How Phoenix Bioscience Core is revolutionizing healthcare

Business News | 29 Mar |

Imagine a vaccine that could prevent people and dogs from developing multiple types of cancer. It would be a groundbreaking innovation preventing millions of diagnoses and saving innumerable lives every year. It’s one of several lifesaving interventions researchers are striving to make a reality at the Phoenix Bioscience Core.

Research like this is quickly elevating Phoenix’s profile as a hotbed for life sciences innovation, says Phoenix Mayor Kate Gallego. Years of investments, planning and development are now bearing fruit as life science companies and university researchers improve health while bringing new opportunities to Arizona.

“It is my goal that the path to cure cancer will run through Phoenix,” Gallego says. “We want Phoenix to be the leading place for both preventative medicine and therapeutics.”


READ ALSO: 7 Arizona bioscience startups to watch in 2022


A growing hub for biosciences and innovation

After nearly two decades of collaboration among the city of Phoenix, ASU, the Arizona Board of Regents and private industry, Phoenix has become a prime player in biotech and is attracting some of the industry’s top scientists and companies.

This is why commercial real estate firm CBRE Group Inc. named Phoenix among the top emerging bioscience markets in the U.S., with the city topping the growth for life sciences companies from 2019 to 2020.

At the heart of the momentum is the PBC. Established in 2004 on mostly vacant land at the corner of Van Buren and Seventh streets, the area now centers Arizona’s three state universities and five of its major hospital systems. The PBC brings together research, top facilities, biomedical companies, startups, faculty, students and community members in one space.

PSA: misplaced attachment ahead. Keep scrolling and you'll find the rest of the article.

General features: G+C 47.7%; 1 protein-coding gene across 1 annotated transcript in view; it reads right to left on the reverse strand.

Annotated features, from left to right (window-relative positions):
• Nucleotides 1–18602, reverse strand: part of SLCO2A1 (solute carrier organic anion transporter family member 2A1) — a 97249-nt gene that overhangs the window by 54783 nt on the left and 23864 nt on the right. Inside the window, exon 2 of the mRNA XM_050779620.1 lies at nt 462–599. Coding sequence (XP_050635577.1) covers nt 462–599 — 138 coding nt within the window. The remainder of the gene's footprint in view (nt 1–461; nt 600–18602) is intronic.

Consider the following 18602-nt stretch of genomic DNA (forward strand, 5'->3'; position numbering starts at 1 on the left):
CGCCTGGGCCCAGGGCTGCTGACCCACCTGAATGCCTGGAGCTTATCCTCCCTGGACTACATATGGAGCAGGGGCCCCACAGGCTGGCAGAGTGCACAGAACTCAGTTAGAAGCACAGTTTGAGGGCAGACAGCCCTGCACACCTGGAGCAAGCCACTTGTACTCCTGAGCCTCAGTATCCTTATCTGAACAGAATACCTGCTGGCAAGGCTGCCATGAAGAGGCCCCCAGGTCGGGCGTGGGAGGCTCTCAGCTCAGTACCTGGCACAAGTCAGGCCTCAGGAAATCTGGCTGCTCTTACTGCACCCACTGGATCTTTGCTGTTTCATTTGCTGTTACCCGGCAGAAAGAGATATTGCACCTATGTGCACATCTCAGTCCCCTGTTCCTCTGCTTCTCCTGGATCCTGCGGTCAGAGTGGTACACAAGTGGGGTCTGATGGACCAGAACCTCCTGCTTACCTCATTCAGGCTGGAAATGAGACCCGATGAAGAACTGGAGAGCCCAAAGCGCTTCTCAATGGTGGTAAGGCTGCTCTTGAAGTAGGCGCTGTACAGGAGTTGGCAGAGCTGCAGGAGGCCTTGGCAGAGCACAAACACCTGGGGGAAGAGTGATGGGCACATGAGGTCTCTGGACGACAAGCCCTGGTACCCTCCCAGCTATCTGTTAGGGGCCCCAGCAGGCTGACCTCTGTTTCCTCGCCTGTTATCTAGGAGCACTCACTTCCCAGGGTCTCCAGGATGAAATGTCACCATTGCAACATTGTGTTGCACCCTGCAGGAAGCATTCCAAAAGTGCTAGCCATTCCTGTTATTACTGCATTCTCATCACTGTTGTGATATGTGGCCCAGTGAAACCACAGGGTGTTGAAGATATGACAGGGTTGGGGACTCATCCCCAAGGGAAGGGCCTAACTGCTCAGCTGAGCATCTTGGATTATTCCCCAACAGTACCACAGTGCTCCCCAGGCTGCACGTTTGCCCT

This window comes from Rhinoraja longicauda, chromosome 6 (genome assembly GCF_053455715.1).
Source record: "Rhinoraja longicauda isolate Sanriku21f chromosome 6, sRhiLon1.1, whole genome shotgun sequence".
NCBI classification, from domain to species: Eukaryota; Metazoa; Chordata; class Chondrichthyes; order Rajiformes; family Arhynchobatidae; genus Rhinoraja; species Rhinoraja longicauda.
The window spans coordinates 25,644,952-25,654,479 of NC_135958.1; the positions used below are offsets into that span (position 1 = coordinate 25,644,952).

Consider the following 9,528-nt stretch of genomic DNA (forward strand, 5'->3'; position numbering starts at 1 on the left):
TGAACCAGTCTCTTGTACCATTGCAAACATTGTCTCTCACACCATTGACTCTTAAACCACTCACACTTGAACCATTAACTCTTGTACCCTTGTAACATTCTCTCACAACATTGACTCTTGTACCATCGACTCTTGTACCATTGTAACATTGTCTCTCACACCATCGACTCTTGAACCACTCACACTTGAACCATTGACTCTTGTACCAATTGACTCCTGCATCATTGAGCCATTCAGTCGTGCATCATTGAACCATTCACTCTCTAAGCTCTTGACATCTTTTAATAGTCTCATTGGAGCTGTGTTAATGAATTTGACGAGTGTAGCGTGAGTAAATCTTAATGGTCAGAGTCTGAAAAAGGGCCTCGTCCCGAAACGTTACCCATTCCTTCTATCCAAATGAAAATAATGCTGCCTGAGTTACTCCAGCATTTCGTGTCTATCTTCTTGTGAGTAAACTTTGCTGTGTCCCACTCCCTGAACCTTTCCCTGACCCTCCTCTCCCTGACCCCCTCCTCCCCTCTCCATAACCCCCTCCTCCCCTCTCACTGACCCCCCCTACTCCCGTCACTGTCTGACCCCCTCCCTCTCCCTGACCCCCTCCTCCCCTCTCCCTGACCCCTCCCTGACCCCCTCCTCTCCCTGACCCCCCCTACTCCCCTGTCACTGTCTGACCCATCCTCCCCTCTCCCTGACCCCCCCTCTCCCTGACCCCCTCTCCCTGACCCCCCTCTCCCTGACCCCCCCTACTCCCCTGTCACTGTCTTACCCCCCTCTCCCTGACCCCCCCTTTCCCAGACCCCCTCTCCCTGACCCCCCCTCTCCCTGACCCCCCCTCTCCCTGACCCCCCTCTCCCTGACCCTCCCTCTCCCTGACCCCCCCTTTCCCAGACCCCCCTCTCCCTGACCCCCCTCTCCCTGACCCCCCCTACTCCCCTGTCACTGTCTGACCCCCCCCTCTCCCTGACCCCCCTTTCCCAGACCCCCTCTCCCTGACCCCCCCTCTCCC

Companies moving to the PBC seek not only the life sciences infrastructure but the walkable, amenity-rich environment that has blossomed in the area, says David Krietor, PBC executive director.

“Phoenix has always been attractive for business and entrepreneurial activity. What has really changed is the urban center has become repopulated and reinvigorated,” Krietor says. “The combination of university investment with this back-to-the-city movement has created an energized environment where entrepreneurs and established biomedical players want to be.”

people gathered talking in building

Luhui Shen, Penny Gwynne, Stephen Albert Johnston and Alexandra Kassis meet as a research team to discuss the day’s objectives. Johnston is founder and chairman of the board of the startup Calviri and a scientist at ASU’s Biodesign Institute.

A bioscience core like no other

The latest component of the PBC opened in March 2021. The 227,000-square-foot building, called 850 PBC, provides key biomedical facilities and resources. These include clinical trial areas, dry labs (which feature high-tech equipment for crunching numbers, among other uses), a wet lab (which provides the resources for complex analytical chemistry and molecular biology analyses), a cardiovascular and exercise physiology laboratory, and a rehabilitation and motor control lab — the types of high-end facilities and equipment that most startups and many researchers previously were not able to access.